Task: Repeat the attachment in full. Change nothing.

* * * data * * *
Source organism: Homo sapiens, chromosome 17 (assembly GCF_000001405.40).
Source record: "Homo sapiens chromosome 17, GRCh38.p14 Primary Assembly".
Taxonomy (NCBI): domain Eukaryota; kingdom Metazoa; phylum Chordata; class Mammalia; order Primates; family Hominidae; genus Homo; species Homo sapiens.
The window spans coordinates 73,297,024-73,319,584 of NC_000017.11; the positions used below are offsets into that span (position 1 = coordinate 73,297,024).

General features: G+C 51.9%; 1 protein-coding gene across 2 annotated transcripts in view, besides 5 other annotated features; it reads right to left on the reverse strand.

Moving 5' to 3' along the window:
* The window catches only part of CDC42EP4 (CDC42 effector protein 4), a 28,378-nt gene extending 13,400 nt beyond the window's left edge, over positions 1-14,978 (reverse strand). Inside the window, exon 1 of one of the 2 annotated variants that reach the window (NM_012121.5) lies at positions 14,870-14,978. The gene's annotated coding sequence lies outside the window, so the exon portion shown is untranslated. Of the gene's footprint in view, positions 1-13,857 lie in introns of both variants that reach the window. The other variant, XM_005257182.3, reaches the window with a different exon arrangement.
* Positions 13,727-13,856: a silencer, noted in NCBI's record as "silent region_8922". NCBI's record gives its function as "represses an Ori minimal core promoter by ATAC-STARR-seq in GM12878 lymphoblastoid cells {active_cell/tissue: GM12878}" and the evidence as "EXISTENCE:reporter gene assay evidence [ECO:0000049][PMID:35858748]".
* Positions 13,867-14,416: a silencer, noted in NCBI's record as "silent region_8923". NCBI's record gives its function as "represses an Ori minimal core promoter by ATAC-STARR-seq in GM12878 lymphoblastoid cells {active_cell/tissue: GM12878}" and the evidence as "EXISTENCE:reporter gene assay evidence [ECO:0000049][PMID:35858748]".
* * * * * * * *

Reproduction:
Source organism: Homo sapiens, chromosome 17 (assembly GCF_000001405.40).
Source record: "Homo sapiens chromosome 17, GRCh38.p14 Primary Assembly".
Taxonomy (NCBI): domain Eukaryota; kingdom Metazoa; phylum Chordata; class Mammalia; order Primates; family Hominidae; genus Homo; species Homo sapiens.
The window spans coordinates 73,297,024-73,319,584 of NC_000017.11; the positions used below are offsets into that span (position 1 = coordinate 73,297,024).

General features: G+C 51.9%; 1 protein-coding gene across 2 annotated transcripts in view, besides 5 other annotated features; it reads right to left on the reverse strand.

Moving 5' to 3' along the window:
* The window catches only part of CDC42EP4 (CDC42 effector protein 4), a 28,378-nt gene extending 13,400 nt beyond the window's left edge, over positions 1-14,978 (reverse strand). Inside the window, exon 1 of one of the 2 annotated variants that reach the window (NM_012121.5) lies at positions 14,870-14,978. The gene's annotated coding sequence lies outside the window, so the exon portion shown is untranslated. Of the gene's footprint in view, positions 1-13,857 lie in introns of both variants that reach the window. The other variant, XM_005257182.3, reaches the window with a different exon arrangement.
* Positions 13,727-13,856: a silencer, noted in NCBI's record as "silent region_8922". NCBI's record gives its function as "represses an Ori minimal core promoter by ATAC-STARR-seq in GM12878 lymphoblastoid cells {active_cell/tissue: GM12878}" and the evidence as "EXISTENCE:reporter gene assay evidence [ECO:0000049][PMID:35858748]".
* Positions 13,867-14,416: a silencer, noted in NCBI's record as "silent region_8923". NCBI's record gives its function as "represses an Ori minimal core promoter by ATAC-STARR-seq in GM12878 lymphoblastoid cells {active_cell/tissue: GM12878}" and the evidence as "EXISTENCE:reporter gene assay evidence [ECO:0000049][PMID:35858748]".